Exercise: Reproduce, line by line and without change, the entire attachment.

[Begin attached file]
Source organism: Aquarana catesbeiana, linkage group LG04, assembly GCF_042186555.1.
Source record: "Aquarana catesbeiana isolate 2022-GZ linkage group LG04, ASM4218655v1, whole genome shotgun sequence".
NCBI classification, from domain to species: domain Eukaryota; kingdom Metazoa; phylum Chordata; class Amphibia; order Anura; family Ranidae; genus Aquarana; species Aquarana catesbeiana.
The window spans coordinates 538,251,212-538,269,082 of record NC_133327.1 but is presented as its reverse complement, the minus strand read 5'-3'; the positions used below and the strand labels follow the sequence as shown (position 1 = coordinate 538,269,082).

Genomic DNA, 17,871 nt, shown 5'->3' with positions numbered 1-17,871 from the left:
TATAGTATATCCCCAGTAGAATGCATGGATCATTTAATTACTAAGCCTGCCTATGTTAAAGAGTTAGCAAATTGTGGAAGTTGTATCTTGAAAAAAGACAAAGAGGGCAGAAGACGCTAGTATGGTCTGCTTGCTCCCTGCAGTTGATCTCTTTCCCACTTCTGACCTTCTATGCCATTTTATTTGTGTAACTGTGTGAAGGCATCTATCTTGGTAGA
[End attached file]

Source organism: Aquarana catesbeiana, linkage group LG04, assembly GCF_042186555.1.
Source record: "Aquarana catesbeiana isolate 2022-GZ linkage group LG04, ASM4218655v1, whole genome shotgun sequence".
NCBI classification, from domain to species: domain Eukaryota; kingdom Metazoa; phylum Chordata; class Amphibia; order Anura; family Ranidae; genus Aquarana; species Aquarana catesbeiana.
The window spans coordinates 538,251,212-538,269,082 of record NC_133327.1 but is presented as its reverse complement, the minus strand read 5'-3'; the positions used below and the strand labels follow the sequence as shown (position 1 = coordinate 538,269,082).

Genomic DNA, 17,871 nt, shown 5'->3' with positions numbered 1-17,871 from the left:
TATAGTATATCCCCAGTAGAATGCATGGATCATTTAATTACTAAGCCTGCCTATGTTAAAGAGTTAGCAAATTGTGGAAGTTGTATCTTGAAAAAAGACAAAGAGGGCAGAAGACGCTAGTATGGTCTGCTTGCTCCCTGCAGTTGATCTCTTTCCCACTTCTGACCTTCTATGCCATTTTATTTGTGTAACTGTGTGAAGGCATCTATCTTGGTAGA